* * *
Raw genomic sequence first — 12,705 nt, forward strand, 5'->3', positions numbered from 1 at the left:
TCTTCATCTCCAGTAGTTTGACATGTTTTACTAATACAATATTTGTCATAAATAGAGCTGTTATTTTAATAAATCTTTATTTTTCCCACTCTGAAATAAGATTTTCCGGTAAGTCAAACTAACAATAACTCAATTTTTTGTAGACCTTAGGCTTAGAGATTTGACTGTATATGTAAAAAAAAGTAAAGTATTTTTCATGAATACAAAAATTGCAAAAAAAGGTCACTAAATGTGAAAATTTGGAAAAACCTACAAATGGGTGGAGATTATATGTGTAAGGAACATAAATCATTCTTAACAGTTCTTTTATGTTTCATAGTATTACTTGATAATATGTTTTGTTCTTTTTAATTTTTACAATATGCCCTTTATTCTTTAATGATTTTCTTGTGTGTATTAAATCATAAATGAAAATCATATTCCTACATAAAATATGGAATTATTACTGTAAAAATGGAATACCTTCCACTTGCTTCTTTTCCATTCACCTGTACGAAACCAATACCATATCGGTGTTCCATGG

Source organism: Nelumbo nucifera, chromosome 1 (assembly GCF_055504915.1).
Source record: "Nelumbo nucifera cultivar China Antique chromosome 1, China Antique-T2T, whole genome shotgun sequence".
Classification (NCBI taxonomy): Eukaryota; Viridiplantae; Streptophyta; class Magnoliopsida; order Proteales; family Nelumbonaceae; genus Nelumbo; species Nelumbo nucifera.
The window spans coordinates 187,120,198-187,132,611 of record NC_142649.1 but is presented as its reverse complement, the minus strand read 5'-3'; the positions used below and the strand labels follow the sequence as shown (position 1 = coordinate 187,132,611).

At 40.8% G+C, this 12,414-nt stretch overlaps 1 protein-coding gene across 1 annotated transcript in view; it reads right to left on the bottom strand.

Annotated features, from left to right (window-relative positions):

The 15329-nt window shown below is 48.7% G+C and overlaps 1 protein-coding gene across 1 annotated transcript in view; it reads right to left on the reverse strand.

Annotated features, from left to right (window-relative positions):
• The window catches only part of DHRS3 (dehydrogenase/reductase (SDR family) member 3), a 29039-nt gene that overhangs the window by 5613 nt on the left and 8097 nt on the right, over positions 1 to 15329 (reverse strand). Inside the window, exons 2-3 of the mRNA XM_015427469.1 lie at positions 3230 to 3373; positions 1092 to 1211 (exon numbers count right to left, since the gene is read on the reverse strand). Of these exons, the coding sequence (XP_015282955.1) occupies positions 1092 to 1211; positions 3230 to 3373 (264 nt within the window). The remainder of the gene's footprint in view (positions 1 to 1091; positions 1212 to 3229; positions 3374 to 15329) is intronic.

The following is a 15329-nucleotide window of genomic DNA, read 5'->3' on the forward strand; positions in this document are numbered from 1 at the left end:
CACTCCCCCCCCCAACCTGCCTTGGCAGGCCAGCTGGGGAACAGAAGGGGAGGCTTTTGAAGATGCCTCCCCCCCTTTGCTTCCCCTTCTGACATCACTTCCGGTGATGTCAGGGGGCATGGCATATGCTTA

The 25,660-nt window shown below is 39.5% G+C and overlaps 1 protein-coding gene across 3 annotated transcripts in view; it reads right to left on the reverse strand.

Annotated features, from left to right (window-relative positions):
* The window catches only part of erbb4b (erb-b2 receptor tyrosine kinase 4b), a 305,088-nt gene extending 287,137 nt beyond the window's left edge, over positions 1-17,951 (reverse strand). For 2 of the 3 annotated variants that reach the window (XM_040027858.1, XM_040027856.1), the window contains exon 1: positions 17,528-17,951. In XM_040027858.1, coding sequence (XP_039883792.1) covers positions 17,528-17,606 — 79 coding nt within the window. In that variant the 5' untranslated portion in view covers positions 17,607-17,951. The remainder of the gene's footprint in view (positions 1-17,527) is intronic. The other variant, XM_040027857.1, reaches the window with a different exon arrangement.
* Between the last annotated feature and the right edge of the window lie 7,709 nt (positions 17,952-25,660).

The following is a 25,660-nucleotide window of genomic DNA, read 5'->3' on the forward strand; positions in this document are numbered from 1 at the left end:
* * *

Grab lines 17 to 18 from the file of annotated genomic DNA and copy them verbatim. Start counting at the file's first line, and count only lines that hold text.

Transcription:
* Between the last annotated feature and the right edge of the window lie 7,709 nt (positions 17,952-25,660).

The following is a 25,660-nucleotide window of genomic DNA, read 5'->3' on the forward strand; positions in this document are numbered from 1 at the left end: